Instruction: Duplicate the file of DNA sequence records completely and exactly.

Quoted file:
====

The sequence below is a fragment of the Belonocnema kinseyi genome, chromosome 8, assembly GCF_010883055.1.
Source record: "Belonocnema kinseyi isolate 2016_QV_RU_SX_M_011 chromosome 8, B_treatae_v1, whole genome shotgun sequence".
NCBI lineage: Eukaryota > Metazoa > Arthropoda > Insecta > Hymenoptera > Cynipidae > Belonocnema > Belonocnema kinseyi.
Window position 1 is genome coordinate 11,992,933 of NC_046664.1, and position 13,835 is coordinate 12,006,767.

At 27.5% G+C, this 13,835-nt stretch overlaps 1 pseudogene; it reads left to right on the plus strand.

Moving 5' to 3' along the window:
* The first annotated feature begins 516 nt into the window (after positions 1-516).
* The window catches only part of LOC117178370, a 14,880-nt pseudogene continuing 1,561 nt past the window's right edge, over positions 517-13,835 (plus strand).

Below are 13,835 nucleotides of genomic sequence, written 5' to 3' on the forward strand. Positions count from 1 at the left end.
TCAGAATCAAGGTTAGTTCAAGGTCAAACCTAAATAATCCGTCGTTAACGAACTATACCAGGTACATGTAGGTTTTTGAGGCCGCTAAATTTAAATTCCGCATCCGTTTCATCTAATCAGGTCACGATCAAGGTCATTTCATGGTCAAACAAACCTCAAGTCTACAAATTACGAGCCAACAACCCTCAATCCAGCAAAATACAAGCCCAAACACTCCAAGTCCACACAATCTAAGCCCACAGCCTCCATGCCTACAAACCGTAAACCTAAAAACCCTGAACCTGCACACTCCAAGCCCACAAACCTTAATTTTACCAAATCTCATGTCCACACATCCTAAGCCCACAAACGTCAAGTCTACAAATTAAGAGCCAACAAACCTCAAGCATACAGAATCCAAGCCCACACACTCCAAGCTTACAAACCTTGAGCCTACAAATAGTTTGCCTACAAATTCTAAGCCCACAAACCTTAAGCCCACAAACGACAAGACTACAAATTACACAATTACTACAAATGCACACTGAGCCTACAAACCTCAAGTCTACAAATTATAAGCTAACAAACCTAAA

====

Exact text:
The sequence below is a fragment of the Belonocnema kinseyi genome, chromosome 8, assembly GCF_010883055.1.
Source record: "Belonocnema kinseyi isolate 2016_QV_RU_SX_M_011 chromosome 8, B_treatae_v1, whole genome shotgun sequence".
NCBI lineage: Eukaryota > Metazoa > Arthropoda > Insecta > Hymenoptera > Cynipidae > Belonocnema > Belonocnema kinseyi.
Window position 1 is genome coordinate 11,992,933 of NC_046664.1, and position 13,835 is coordinate 12,006,767.

At 27.5% G+C, this 13,835-nt stretch overlaps 1 pseudogene; it reads left to right on the plus strand.

Moving 5' to 3' along the window:
* The first annotated feature begins 516 nt into the window (after positions 1-516).
* The window catches only part of LOC117178370, a 14,880-nt pseudogene continuing 1,561 nt past the window's right edge, over positions 517-13,835 (plus strand).

Below are 13,835 nucleotides of genomic sequence, written 5' to 3' on the forward strand. Positions count from 1 at the left end.
TCAGAATCAAGGTTAGTTCAAGGTCAAACCTAAATAATCCGTCGTTAACGAACTATACCAGGTACATGTAGGTTTTTGAGGCCGCTAAATTTAAATTCCGCATCCGTTTCATCTAATCAGGTCACGATCAAGGTCATTTCATGGTCAAACAAACCTCAAGTCTACAAATTACGAGCCAACAACCCTCAATCCAGCAAAATACAAGCCCAAACACTCCAAGTCCACACAATCTAAGCCCACAGCCTCCATGCCTACAAACCGTAAACCTAAAAACCCTGAACCTGCACACTCCAAGCCCACAAACCTTAATTTTACCAAATCTCATGTCCACACATCCTAAGCCCACAAACGTCAAGTCTACAAATTAAGAGCCAACAAACCTCAAGCATACAGAATCCAAGCCCACACACTCCAAGCTTACAAACCTTGAGCCTACAAATAGTTTGCCTACAAATTCTAAGCCCACAAACCTTAAGCCCACAAACGACAAGACTACAAATTACACAATTACTACAAATGCACACTGAGCCTACAAACCTCAAGTCTACAAATTATAAGCTAACAAACCTAAA